Oh no! It's Dave on the loose in the studio!

With relief,

Sunday, May 20, 2012

Horrible Hidious Heinous Hackers from Hell

At first I was furious. I took it as a personal assault. What sick, twisted freak would do this to an artist? When I clicked to my website, a window popped up stating "Reported Attack Page!". What the....?
After contacting Yahoo who has hosted my website since 2000, they proceeded to pass the buck to Google. When I finally reached a genuine human within the vastness, I was directed to a website that would provide step by step instructions to help. Uh-uh.

If you have a website and you've never authenticated it with Google, I strongly advise you do it now. Google does have useful webmaster tools but your site must be authenticated. How was I to know that? And...I can't accomplish that step because my site is re-flagged and I've become a whirling dervish.

So, I've been hacked. I pulled my entire site down, all 857 files and 27 folders representing six or so years of work for my designer Julie K and myself. I don't have time nor do I care to allot resources to rebuild from scratch in Dreamweaver. I've signed on with this site building service for artists: Fine Art Studio Online (FASO). I won't have the flexibility and control to appease this perfectionist, but the templates are clean, simple and showcase the art.

Please hang in there with me. I'll be back up and running ASAP.

Thursday, May 10, 2012

We're Jumping! Revised Steeplechase Schedule

The Saratoga race meet is my yearly golden show. With the entire scheme is place, we're building an impressive inventory for the six week gig. We'll be more than ready.

We plan events, shows and exhibits at least six months out. Which is why it's unusual that Michael would add to the schedule so last minute. The VP in charge of marketing, research and accounts receivable is busy readying for two more steeplechase shows while I paint to complete yet another greyhound.

Here's the revised schedule where I'll be set up showing my artwork for the next three weekends:

If you live close to one of these venues and you've never attended a steeplechase, I can recommend a hoot of a good time. In addition to the races, the day is packed with all kinds of family-friendly events from frenzied Jack Russell races to the craziest very non-couture hat contests. Tailgating is an art unto itself.

Clearing 20"x26" Limited Edition Giclee Fine Art Reproduction on stretched canvas.
Hope to see you at the races!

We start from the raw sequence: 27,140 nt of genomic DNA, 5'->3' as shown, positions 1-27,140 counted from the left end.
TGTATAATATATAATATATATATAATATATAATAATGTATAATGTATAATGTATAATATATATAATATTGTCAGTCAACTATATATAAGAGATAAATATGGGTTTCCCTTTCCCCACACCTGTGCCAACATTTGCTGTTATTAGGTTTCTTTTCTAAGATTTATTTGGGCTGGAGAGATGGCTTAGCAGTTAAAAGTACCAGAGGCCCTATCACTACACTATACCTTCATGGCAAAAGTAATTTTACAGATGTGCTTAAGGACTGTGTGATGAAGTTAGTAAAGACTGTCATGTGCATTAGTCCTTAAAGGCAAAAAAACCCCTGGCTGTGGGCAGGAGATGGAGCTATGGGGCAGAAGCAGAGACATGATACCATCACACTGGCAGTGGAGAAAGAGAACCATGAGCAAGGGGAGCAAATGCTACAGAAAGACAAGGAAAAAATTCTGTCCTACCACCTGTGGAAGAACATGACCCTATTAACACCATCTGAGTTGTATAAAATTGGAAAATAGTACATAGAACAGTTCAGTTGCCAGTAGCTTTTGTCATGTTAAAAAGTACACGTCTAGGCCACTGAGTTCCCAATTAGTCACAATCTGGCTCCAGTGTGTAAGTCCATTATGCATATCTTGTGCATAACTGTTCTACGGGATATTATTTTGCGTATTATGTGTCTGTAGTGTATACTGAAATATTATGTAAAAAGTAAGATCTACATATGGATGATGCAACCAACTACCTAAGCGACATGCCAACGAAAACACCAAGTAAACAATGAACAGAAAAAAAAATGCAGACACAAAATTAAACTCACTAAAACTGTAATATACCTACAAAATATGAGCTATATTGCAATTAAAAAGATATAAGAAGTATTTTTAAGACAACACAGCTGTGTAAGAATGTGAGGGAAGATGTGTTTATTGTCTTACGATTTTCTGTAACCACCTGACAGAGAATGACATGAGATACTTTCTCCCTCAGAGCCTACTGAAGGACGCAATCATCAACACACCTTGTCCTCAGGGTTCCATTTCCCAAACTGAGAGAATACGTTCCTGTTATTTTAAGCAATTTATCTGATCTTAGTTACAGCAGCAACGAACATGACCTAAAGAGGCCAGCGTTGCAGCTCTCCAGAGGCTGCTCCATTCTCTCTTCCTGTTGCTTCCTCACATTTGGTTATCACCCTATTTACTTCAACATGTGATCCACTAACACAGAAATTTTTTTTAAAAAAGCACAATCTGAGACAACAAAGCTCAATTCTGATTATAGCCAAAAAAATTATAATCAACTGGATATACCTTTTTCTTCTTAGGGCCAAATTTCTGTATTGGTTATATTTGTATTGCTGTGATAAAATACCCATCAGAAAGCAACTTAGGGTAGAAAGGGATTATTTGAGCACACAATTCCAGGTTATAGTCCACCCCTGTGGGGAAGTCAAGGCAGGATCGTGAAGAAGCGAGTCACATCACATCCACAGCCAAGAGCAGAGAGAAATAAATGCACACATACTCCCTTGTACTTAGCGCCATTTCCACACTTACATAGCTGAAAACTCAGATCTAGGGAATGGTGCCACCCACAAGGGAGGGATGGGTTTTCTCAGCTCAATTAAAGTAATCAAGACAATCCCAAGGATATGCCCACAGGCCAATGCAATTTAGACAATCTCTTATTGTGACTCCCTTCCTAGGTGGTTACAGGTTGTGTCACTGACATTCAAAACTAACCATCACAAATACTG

Sunday, May 06, 2012

First First Friday Art Walk

The very successful First Friday Art Walk in Ocala, Florida was the brainchild of my husband Michael Bray. We set out to repeat the event here in the Arts District of Saratoga Springs. Armed with organizing experience, I think our first Art Walk was a wonderful success. Artists lined Beekman Street showing off their artwork as impromptu musicians strolled in and out of the crowd. Because it was so well attended, we have plenty of room to expand into a go-to Friday night party.

Ameyo Amyot demonstrates pottery sculpting techniques on her front porch...
Amy Atkins with her beautiful prints and pottery in front of the Textile Studio...
Local resident Mike brings out his big guitar and big talent...
Inside the eclectic Feneex Gallery...
How could I resist painting on the sidewalk with the rest of the artists? Behind me is painter Steve Hill working on his vegetable series and hiding behind him is Jackie Royal stitching her needlepoint canvases of...graffiti!

The party continued way past 8:00pm. I'm still recuperating.
Happy tired,

Sunday, April 29, 2012

Chief Progresses

This boy is special. The sponsor of the rescue project has requested a Native American theme for his own personal pooch. Still handing me artistic free rein (love it!), his only request was to portray historical Indian chiefs.

I've learned so much while researching this entire greyhound project. From NFL team colors (home and away) to deep sea fishing boats to the Seven Cherokee Clans. For instance, Geronimo was not a chief but rather a medicine man and a fierce and unscrupulous warrior. It's not horse racing but I'm enjoying the process immensely.


The Eagle is a totem and the Blue Sky is a Cherokee clan.

Below is Chief Crazy Horse and Wolf and Bear totem. The sketched-in chief on the right is Robert Benge. He was born in the eighteen century to a Cherokee mother and an Irish father. With his red hair and light skin, he was often mistaken for an anglo and easily infiltrated white settlements, effectively wreaking havoc. I couldn't find any historical portraits of him so I have to improvise. He will have flowing red hair!

This is the finished portrait of Chief Sitting Bull (along with Deer totem). There are lots of black and white photographs of him available on the internet as well as Crazy Horse and Chief Joseph. Which makes one pause...who did the photographing and how did they talk Sitting Bull into...well, sitting? Imagine big box cameras and l-o-n-g poses.
Painting on these small fiberglass forms creates distinct challenges. The concave/convex curves create optical illusions. Something to keep in the forefront when rendering a portrait.

do' da da go' hv i,